Boundary layer gradients in new particle formation
25 April 2023 - 25 May 2023
Lead Scientist: Eleanor Browne
New particle formation (NPF) followed by growth is a major source of cloud condensation nuclei (CCN) and thus impacts our understanding how aerosols affect cloud life cycle, properties, and processes. NPF and growth is known to occur throughout the troposphere; however, much of our knowledge of NPF and growth are derived from surface‐based measurements. Although few measurements of the vertical distribution of NPF and growth exist, emerging evidence from the available measurements, including from prior measurements at the Atmospheric Radiation Measurement Southern Great Plains Facility, suggests that NPF and growth occurs heterogeneously throughout the boundary layer. Moreover, the prior work highlights a critical need for additional measurements that probe both the vertical distribution of NPF and growth and the detailed chemical characteristics of the surface layer.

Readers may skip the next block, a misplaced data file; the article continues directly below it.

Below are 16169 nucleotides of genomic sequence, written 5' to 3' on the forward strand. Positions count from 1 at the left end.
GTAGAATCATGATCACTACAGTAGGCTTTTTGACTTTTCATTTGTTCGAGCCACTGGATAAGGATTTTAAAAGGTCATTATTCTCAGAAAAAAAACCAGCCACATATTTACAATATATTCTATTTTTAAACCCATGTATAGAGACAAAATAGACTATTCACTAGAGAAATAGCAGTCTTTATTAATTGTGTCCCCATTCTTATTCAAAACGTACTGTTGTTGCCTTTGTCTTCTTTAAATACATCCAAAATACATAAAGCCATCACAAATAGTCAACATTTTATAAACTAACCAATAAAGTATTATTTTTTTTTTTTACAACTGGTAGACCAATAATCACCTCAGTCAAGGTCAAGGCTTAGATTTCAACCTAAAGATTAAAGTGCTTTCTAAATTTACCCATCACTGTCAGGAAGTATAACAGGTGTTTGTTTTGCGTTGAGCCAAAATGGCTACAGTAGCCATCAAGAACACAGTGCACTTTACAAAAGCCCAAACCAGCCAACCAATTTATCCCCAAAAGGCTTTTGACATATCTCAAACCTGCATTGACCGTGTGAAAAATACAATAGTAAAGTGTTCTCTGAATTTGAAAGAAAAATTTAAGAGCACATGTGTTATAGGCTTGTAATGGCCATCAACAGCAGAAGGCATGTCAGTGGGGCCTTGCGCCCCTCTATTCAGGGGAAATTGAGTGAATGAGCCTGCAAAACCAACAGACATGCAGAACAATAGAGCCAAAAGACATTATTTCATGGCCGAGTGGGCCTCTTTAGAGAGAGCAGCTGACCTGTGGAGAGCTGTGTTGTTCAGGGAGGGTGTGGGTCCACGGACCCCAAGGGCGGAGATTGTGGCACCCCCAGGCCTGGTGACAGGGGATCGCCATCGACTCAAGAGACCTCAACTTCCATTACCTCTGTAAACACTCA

Here, we will deploy state-of-the-art high-resolution mass spectrometers at the Southern Great Plains Guest Instrumentation facility to probe atmospheric chemical composition at the surface and custom condensation particle counters on the tethered balloon system (TBS) to measure vertically resolved aerosol cluster concentration (1-3 nm). These measurements will be complemented by TBS-provided meteorological measurements, routine measurements from the Aerosol Observing System, particularly the nano and the regular scanning mobility particle sizers, and atmospheric remote-sensing measurements. We will use these measurements together to investigate the vertical distribution and frequency of NPF and growth. These critical measurements are needed: (1) because NPF aloft followed by transport and growth of particles to the surface may be a significant contribution to the cloud condensation nuclei budget; however, the extent and frequency of this process is poorly constrained, (2) to connect the atmospheric conditions that drive atmospheric NPF with boundary-layer processes and meteorology, and (3) to evaluate the extent to which surface‐based aerosol measurements are representative of the atmospheric aerosol aloft. Insights gained from the proposed work will ultimately contribute to improving our understanding of aerosol processes that affect clouds.